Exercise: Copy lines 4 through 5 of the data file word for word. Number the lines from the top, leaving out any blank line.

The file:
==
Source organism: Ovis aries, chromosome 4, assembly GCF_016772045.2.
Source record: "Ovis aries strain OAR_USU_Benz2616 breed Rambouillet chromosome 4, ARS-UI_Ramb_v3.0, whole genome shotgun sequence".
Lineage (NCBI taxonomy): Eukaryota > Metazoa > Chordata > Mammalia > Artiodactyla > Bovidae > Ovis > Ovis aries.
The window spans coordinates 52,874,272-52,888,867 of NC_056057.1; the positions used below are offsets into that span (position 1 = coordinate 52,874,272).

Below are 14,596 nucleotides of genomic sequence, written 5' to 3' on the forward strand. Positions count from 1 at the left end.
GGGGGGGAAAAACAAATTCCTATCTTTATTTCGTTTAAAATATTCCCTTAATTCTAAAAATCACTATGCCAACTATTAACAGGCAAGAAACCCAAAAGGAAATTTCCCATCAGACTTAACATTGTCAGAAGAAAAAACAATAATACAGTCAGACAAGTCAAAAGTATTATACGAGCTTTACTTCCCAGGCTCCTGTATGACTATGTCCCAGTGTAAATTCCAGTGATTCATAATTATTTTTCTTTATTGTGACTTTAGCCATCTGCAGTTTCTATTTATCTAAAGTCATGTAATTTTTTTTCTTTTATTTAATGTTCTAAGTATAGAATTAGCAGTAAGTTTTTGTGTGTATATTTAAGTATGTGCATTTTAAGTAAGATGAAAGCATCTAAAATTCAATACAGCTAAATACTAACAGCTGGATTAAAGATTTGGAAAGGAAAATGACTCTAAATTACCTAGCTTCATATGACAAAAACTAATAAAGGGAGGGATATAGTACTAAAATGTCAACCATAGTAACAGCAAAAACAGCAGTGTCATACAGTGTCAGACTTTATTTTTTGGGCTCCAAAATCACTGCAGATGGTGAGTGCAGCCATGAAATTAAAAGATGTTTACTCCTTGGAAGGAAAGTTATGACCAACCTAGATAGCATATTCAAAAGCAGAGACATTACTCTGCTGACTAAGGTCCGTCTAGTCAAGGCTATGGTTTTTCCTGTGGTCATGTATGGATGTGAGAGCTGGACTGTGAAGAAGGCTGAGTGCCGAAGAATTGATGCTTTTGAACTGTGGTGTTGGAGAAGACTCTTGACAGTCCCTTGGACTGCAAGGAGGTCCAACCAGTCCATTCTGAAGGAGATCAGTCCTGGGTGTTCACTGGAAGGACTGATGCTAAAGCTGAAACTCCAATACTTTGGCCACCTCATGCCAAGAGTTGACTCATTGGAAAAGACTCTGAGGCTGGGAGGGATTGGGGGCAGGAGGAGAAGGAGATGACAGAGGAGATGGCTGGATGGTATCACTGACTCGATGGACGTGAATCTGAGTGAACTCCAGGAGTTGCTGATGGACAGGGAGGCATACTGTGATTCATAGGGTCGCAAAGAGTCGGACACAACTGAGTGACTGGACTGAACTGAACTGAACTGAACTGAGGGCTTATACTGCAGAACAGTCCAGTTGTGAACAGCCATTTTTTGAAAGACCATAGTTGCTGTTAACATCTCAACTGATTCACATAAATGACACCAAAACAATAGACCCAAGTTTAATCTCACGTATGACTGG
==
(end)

The window spans coordinates 52,874,272-52,888,867 of NC_056057.1; the positions used below are offsets into that span (position 1 = coordinate 52,874,272).

Below are 14,596 nucleotides of genomic sequence, written 5' to 3' on the forward strand. Positions count from 1 at the left end.